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How Technical Writing Will Impact Your Everyday Life

Online shopping, electronic mail, cloud computing, chatbots, and virtual reality are changing our everyday lives. But these technological advances would not be the same without technical writing.

Technical writing – including software documentation – is the instructions, user guides, and more that impact our use of these tech services. As our reliance on technology increases, so will our need for technical documentation.

Here are several ways that technical writing will influence and improve your everyday life.

What is technical writing?

Some people think that technical writing is as boring as watching paint dry. Unlike fiction, technical writing is stripped of descriptive language and lively metaphors. In contrast to poetry and narrative, in technical writing, sentences are unambiguous.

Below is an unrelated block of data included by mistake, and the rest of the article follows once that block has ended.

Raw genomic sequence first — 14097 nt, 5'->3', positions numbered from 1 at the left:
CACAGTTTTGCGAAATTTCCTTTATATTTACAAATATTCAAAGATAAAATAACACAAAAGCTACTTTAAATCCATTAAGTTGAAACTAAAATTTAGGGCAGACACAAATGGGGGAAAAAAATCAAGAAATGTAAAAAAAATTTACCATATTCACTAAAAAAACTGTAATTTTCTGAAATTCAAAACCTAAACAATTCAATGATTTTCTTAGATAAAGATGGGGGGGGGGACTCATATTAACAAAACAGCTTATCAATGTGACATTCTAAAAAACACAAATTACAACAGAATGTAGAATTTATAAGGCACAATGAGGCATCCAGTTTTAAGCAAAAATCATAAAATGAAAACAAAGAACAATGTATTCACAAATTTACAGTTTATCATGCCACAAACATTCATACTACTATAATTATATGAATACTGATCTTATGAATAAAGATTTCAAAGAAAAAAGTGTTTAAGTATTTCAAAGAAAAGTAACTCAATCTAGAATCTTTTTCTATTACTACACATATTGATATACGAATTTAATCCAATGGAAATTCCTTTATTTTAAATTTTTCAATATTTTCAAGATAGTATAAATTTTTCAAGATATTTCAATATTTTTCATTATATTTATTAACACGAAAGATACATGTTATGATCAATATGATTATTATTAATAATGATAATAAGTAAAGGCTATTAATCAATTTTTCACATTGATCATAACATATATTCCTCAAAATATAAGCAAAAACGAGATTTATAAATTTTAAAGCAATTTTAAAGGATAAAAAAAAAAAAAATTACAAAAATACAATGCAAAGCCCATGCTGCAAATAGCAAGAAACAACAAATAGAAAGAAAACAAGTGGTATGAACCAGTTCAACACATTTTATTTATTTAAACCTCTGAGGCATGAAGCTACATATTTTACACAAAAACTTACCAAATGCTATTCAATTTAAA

There is a crucial reason for the plain language.

Technology is global, so we need a language that conveys the message to everyone. Technical writing must use language that everyone, both native and non-native speakers, understands. How important is plain and simple messaging?

For example, imagine reading instructions so confusing that you delete a critical file at work! Someone could be fired.

Technical writing is clear communication.

The Society of Technical Communication, which is a professional association in the field of technical communication, gives this definition:

Technical communication is a broad field and includes any form of communication that exhibits one or more of the following characteristics:

  1. Communicating about technical or specialized topics, such as computer applications, medical procedures, or environmental regulations.

  2. Communicating by using technology, such as web pages, help files, or social media sites.

  3. Providing instructions about how to do something, regardless of how technical the task is or even if technology is used to create or distribute that communication.